I was lucky enough last week to be able to Skype with Trevor Ragan (@bball_school) of Championship Basketball School. The guy is one of the best in terms of teaching game like basketball skills. I have never been to a camp, but from the video I have seen it's unbelievable what he does. He's great at creating environments for players to grow.  As I've added a lot of small sided games (SSGs) to my tool belt, I've stolen a lot of what Coach Ragan and Coach Brian McCormick have done in terms of using small sided games, making it competitive, making it game like, and so on.  

Trevor and I spent a lot of time talking about motor learning. It's the idea that the real learning of how to play doesn't come from dummy defense or ___ on 0. It comes for a series of scientific steps that help the athlete understand what is going on. Below are the basic motor learning steps that we discussed. 

1. Goal Presentation
     -Start by showing them what you want them to do. Be it
      a skill, offensive action etc. Demonstrate it, show some 
      video of it, just give them a sense of what they should do. 
     -A huge piece of this is creating skill keys. The skill keys 
      are short phrases that strike a cord with the athlete. You 
      should have no more than 3 skill keys for a skill. For 
      shooting it might be as simple as "aim your hip, dip,
      and snap the follow through". Now what you think
      of pro shot is up for debate, but if I was teaching shooting
      there are three things I can tell the player to repeat over 
      and over again. It is also a quick way to check the player. 
    -After you create the skill keys, you demonstrate again
     using the skill keys while they see the demo. 
    
2. Skill - Doing It
    -Once players have seen the demo, it's now time for them
     to do it on their own. 
    -Use the skill keys when working with them. 
    -Best practice is:
           *10-20 block practice reps on air. 
           *Play game like small sided games for quite some time. 
                 -Monitor games and look for where they are not
                  doing it correctly. 
           *Play a short full game or two. 

3. Feedback
     -This is where you give them knowledge of WHY things
       happened in the small sided and full games. 
     -Explain what they need to do better the next time with that
       skill or piece from the offense/defense. 

You then repeat the cycle after giving the feedback. You can skip the block practice if it's not needed. The feedback might be as simple as stopping for 30 seconds after a game of defensive cutthroat and explaining that the defense needs to do a better job of getting on the help side - or whatever. Remember it's better to teach in bullets, not paragraphs. Also use the skill keys during feed back. 

Understanding of motor learning can be a powerful tool, I know it is for me. One of the things that Coach Ragan said was a big leap for him this year was the feedback. They actually have Apple TVs set up in the gym and after a player is done with a skill he goes to an Apple TV, the coach at that basket beams int he video, and he can get visual feedback on himself. We might not be able to get that cool, but it does make me think about more ways that we can give immediate and visual feedback to our guys during practice. 



Friday, August 15, 2014

Guard the Tunnel

I was fortunate enough to spend some time yesterday with Brian LePlante from Rochester Community and Technical College (Rochester, MN). Coach LePlante's teams are known for their hard nosed, aggressive defense so we spent some time on that topic. One of my favorite pieces of knowledge was that he has his players "guard the tunnel". Coach is a big fan of pressure man and believes that too many players over help. His philosophy is that players are responsible for guarding their tunnel, an area 2-3 feet on each side, when guarding the ball. As the on ball defender you responsibility is to get the ball out of the tunnel. That means you have to defend the first 1-2 dribbles and push them sideways at least a little. You also are not going to get a ton of help in your tunnel. And if you get the ball out of the tunnel you shouldn't have to have too much help because you are pushing the ball handler on a trajectory away from the basket. This philosophy allows RCTC to deny the passing lanes very well. And when you deny passing lanes, you force offense to run much farther from the rim, making your defense more effective.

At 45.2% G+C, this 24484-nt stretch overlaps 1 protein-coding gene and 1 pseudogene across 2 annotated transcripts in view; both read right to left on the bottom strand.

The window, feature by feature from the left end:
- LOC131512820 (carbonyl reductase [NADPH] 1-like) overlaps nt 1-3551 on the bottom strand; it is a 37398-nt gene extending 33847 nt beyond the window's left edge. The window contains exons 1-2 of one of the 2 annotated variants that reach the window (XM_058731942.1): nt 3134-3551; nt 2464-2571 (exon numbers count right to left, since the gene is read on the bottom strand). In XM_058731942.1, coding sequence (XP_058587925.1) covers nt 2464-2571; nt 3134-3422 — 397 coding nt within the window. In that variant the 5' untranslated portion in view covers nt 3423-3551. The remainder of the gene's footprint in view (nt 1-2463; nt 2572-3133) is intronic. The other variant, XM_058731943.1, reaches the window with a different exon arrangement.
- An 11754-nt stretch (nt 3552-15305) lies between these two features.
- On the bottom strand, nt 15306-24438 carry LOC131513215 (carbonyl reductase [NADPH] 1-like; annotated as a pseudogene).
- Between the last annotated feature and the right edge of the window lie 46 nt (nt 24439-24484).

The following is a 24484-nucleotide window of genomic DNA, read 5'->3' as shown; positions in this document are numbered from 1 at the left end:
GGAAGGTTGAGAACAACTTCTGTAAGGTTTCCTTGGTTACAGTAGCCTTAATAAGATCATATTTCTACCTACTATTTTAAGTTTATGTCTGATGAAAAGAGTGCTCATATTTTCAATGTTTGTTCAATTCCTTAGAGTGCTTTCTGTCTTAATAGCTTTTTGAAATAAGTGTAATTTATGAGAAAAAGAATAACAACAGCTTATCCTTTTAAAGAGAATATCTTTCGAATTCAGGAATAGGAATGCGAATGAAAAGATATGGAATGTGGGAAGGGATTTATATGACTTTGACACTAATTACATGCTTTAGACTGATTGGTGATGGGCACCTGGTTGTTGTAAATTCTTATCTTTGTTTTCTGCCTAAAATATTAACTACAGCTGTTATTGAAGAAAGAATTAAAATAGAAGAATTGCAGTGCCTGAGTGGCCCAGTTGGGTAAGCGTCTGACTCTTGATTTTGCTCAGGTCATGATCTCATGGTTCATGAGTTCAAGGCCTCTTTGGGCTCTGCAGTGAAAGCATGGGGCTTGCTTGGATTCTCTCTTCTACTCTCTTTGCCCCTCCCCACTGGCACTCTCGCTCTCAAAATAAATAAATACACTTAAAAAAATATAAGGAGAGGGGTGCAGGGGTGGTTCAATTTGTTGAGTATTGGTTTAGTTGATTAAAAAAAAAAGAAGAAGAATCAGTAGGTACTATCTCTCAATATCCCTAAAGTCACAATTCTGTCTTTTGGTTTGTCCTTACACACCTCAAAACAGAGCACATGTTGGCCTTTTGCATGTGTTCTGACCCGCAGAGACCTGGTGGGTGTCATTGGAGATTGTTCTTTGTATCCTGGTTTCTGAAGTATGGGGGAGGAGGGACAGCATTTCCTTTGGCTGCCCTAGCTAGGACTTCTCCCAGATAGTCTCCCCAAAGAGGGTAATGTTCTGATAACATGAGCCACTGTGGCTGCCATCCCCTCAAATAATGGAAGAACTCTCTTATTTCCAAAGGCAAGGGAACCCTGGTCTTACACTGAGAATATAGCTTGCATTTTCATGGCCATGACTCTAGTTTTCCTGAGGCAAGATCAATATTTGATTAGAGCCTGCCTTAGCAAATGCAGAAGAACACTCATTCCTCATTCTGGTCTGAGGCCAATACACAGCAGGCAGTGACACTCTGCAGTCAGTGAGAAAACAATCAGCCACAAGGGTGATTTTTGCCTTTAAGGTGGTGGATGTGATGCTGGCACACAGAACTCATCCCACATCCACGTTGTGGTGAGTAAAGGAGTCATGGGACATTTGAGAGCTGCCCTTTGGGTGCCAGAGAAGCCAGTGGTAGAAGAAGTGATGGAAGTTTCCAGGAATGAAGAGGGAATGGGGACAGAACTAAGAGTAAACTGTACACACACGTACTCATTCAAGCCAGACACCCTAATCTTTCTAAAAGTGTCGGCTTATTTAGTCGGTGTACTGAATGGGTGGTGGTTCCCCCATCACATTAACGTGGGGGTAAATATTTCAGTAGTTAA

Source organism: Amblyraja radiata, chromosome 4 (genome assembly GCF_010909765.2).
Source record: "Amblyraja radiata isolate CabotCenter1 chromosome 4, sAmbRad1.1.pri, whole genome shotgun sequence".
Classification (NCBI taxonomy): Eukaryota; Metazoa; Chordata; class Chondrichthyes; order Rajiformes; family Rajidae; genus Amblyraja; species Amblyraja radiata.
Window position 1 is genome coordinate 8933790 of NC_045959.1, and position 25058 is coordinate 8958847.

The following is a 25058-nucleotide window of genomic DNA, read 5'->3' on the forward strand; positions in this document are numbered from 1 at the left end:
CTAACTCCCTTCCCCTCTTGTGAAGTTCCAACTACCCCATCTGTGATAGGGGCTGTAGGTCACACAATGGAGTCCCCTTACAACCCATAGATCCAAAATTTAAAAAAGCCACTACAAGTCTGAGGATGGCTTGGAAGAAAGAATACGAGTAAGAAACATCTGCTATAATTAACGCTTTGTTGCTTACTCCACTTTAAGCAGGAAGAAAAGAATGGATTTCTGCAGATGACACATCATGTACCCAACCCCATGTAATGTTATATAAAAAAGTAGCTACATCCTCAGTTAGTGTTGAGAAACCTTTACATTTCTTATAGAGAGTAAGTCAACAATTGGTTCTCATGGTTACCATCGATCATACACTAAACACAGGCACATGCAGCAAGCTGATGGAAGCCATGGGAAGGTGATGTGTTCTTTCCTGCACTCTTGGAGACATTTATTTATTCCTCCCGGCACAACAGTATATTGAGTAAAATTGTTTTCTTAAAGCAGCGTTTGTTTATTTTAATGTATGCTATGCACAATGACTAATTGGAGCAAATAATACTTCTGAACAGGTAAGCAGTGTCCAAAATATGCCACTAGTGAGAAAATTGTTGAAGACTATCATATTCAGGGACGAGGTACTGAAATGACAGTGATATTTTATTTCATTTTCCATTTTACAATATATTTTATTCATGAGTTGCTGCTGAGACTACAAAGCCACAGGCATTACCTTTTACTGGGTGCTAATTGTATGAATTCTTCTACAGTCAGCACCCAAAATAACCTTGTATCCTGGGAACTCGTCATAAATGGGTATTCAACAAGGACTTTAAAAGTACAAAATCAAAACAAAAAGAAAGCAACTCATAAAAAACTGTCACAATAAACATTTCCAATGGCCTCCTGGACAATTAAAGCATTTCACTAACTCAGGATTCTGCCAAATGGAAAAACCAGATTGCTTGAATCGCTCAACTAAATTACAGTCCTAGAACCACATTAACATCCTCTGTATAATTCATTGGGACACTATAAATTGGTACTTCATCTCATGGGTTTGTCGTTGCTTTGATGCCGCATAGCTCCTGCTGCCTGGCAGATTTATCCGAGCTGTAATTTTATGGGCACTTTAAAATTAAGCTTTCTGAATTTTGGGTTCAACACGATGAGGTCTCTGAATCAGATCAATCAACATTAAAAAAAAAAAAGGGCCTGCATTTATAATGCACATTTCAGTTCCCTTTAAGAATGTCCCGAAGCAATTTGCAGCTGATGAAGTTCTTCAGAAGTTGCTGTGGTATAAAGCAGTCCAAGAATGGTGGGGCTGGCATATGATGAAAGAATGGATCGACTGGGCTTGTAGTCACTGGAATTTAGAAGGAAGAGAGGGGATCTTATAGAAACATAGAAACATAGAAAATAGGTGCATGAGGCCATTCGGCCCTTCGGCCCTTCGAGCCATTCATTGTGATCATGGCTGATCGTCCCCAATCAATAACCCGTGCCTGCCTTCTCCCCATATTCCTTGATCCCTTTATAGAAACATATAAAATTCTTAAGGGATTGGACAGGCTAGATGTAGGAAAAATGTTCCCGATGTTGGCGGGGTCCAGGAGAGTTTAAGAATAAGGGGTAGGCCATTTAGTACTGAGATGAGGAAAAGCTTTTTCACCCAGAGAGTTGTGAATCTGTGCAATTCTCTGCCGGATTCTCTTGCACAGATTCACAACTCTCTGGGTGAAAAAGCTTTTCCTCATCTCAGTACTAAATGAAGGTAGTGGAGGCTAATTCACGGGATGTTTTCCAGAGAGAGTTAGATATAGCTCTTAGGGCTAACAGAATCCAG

I love it because the terminology is simple and it strikes a visual cord. We can all imagine trying to guard someone in a tunnel and what that would look like. That visual/motor connection to me is very powerful. Whether I was teaching pressure man, pack man, or zone it is a term that I would definitely use.

Wednesday, August 13, 2014

Your Drills: Kim Kardashian or Steve Buscemi?

At our coaching round table last week, Scott Savor of Secrets in Sports (secretsinsports.com) was kind enough to speak. One of the things that stuck with me was when he talked about the "Kim Kardashian Syndrome" - when something looks good but doesn't really provide anything of value. 

It immediately made me think of a lot of the "drills" coaches run that look good but aren't game like, are not accomplishing anything, and really aren't building game habits. For example, my favorite one is the basic three man weave. It's a fine warm up to get guys moving and shooting layups, but it doesn't really accomplish anything game like. It's not a terrible drill, but there are a lot of better alternatives that provide a whole lot more value. Another one is the classic box passing where a bunch of guys are in a box, you pass, follow it get it back hand it off, and the next guy passes. Never seen anyone run offense like that but it sure does look cool. 

While thinking about Kim Kardashian drills, I started wondering who the opposite of Kim Kardashian is in the entertainment world. Steve Buscemi immediately came to mind. If you haven't watched Boardwalk Empire you are missing out. The guy can play roles, from comedic to serious, extremely well. He makes bit parts memorable (see Big Daddy) and can carry a show. And let's be honest, he's not getting roles because of his dashing good looks - he's getting them because he is great at getting the job done!

With that said, what are your Steve Buscemi drills? What drills might be a little bit less aesthetically pleasing, but really develop some good habits in your players? For me, cutthroat, sudden change, and any 3 on 3 or 4 on 4 game are all Buscemi's. They teach kids how to play, no matter the situation. 

In closing I would urge you to examine your drills. Are they Kardashians or Buscemis? Are they really doing anything or just making practice look good in case a parent, teacher, or administrator walks in? You'll find the more Buscemi drills you do in practice the more Kardashian your team will look like on game days.